eyes on the U.S.

Deconstructing The Apple Watch, As A Watch

Tim Cook and the Apple team remind us that a wearable time piece is much more than a style statement. But 500 years on, watches still represent a singular mix of status, obligation...and death.

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Johan Schloemann

Along with a new version of the iPhone, Apple has for the first time presented a wristwatch: the Apple Watch. If all goes to plan, sporting a so-called smartwatch could become a mass phenomenon some 500 years after the creation of the first wearable time device.

A reminder of just how much a wristwatch has to do with a contemporary person’s status was recently demonstrated when top German corporate manager Thomas Middelhoff’s 20,000-euro Piaget was seized among other possessions after he alleged amassed a massive debt. Stripping him of his watch was the ultimate humiliation — asking a business leader to give up his luxury time-piece is like stripping the last shirt off his back.

A wristwatch is not only a style statement, it symbolizes the economic turn man has taken that makes us all business people by showing that we are dependent on the measurable rhythm of time. Showier watches also give the impression that we have everything under control.

The very first painting in which a portable watch is depicted is not coincidentally one of the all-time most famous portraits of a merchant. It shows a man named Georg Gisze, and was painted by Hans Holbein the Younger in 1532, and hangs in Berlin’s Gemäldegalerie. The man is surrounded by money, accounting ledgers, sales contracts — and his new pocket watch, the must-have at the time, just as the Apple Watch may soon be.

The Merchant Georg Gisze by Hans Holbein the Younger

Since the Holbein was painted, wearable watches have always been depicted in two ways: firstly, in connection to the rhythm of business life — to production, dispatch and opening times, for example – and secondly in association with the transience of time, or "Vanitas."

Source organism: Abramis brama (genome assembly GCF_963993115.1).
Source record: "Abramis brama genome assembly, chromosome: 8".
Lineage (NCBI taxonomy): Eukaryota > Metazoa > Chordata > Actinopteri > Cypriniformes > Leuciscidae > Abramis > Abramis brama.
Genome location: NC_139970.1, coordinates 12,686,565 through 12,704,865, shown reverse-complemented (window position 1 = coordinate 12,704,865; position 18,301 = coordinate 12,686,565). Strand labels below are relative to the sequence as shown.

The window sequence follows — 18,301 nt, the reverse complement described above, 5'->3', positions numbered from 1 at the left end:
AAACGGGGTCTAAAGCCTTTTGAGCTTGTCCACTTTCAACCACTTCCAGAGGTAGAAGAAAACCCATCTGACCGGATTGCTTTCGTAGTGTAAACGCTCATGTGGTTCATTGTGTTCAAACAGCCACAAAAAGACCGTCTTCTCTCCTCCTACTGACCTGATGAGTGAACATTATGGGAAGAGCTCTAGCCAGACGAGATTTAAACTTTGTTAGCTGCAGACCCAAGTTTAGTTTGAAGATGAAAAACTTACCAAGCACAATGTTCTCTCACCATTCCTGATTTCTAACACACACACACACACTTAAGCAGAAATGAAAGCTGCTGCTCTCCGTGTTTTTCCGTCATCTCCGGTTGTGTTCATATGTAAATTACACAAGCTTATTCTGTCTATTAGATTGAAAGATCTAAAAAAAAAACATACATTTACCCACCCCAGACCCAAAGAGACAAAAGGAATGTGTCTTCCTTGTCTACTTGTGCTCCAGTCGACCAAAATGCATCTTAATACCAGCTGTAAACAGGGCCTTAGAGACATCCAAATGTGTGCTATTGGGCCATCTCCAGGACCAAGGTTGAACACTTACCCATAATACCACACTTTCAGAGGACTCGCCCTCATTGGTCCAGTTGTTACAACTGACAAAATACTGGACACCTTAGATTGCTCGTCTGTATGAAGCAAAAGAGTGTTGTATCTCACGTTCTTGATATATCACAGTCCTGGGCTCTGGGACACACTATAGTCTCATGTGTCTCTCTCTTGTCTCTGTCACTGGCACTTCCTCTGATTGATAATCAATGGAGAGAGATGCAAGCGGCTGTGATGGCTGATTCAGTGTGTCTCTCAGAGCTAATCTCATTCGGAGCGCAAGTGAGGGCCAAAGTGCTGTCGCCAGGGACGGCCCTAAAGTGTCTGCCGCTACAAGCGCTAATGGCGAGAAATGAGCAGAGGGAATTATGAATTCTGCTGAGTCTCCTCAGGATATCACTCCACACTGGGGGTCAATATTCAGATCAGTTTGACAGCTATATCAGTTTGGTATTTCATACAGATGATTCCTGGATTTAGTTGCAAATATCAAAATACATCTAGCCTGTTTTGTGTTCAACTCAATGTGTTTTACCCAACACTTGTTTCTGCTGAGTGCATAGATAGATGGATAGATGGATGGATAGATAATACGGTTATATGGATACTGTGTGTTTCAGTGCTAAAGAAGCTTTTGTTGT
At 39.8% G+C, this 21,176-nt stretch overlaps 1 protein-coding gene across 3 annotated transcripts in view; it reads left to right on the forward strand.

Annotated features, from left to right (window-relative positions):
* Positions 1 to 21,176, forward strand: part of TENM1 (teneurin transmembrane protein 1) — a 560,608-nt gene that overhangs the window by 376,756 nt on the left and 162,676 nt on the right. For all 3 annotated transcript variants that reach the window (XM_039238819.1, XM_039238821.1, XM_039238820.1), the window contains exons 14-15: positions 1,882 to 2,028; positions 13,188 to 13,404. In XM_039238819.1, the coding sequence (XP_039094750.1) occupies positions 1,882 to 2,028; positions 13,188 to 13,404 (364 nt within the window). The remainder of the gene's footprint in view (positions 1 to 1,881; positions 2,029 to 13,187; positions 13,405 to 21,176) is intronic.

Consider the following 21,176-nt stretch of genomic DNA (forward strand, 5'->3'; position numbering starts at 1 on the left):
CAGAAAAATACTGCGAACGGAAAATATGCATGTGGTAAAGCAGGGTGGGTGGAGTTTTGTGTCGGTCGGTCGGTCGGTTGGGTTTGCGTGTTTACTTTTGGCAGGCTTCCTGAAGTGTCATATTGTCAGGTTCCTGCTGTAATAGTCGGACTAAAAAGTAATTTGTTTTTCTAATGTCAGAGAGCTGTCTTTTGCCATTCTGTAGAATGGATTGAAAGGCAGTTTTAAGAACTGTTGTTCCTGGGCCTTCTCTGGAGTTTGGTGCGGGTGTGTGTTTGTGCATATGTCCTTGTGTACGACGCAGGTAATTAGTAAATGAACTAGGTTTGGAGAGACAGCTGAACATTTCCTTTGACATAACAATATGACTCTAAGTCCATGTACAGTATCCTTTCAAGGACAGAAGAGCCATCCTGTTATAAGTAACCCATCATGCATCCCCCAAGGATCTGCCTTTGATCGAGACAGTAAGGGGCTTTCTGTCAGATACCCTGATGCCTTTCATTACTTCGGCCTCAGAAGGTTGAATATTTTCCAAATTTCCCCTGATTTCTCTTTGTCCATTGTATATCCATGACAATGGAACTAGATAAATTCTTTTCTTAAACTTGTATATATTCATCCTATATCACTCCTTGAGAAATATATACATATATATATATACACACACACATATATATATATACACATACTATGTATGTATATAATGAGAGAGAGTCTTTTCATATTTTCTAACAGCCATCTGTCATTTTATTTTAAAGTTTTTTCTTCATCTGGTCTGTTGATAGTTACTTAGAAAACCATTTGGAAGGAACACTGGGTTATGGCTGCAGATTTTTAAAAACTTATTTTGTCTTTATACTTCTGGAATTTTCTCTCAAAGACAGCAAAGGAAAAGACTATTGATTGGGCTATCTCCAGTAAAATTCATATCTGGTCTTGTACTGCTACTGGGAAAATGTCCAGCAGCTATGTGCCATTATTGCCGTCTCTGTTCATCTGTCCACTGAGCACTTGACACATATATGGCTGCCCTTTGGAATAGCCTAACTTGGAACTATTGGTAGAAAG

And indeed, this new ballyhooed smartwatch attaches itself to both. Anybody with Facebook and Amazon on their wrist submits further to the rhythm of the digital economy and communication independently of the fact that whole new etiquette issues arise since looking at one’s watch in the presence of others has long been considered impolite.

At the same time, the smartwatch, just as traditional wristwatches do, brings our own mortality closer to home. Like other comparable devices, the Apple Watch also comes equipped with a heart rate monitor and motion sensor. As a countermovement to all this, one can expect the business of expensive mechanical watches to flourish.

One of the best-loved songs of middle-class music culture was "Die Uhr" (The Clock) composed in 1852 by Carl Loewe. In it, the portable watch was a metaphor for individual life in relation to eternity. In one verse, the librettist imagines the clock stopping for good, and says that only God who created it could get it up and running again — which, as it happens, also pretty well sums up Apple’s product repair policy.

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Erdogan And Boris Johnson: A New Global Power Duo?

As Turkey fears the EU closing ranks over defense, Turkish President Erdogan is looking to Boris Johnson as a post-Brexit ally, especially as Angela Merkel steps aside. This could undermine the deal where Ankara limits refugee entry into Europe, and other dossiers too.

Johnson and Erdogan in NYC on Sept. 20

Carolina Drüten and Gregor Schwung


BERLIN — According to the Elysée Palace, the French presidency "can't understand" why Turkey would overreact, since the defense pact that France recently signed in Paris with Greece is not aimed at Ankara. The agreement covers billions of euros' worth of military equipment, and the two countries have committed to come to each other's aid if they are attacked.

Although Paris denies this, it is difficult to see the agreement as anything other than a message, perhaps even a provocation, targeted at Turkey.

Officially, the Turkish government is unruffled, saying the pact doesn't represent a military threat. But the symbolism is clear: with the U.S., UK and Australia recently announcing the Aukus security pact, Ankara fears the EU may be closing ranks when it comes to all military issues.

What will Aukus mean for NATO?

Turkey has long felt left out in the cold, at odds with the European Union over a number of issues. Yet now President Recep Tayyip Erdogan is setting his sights on another country, which also wants to become more independent from Europe: the UK.

Europe's approach to security and defense is changing dramatically. Over the past few months, while the U.S. was negotiating the Aukus pact with Britain and Australia behind the EU's back, a submarine deal between Australia and France, which would have been worth billions, was scrapped.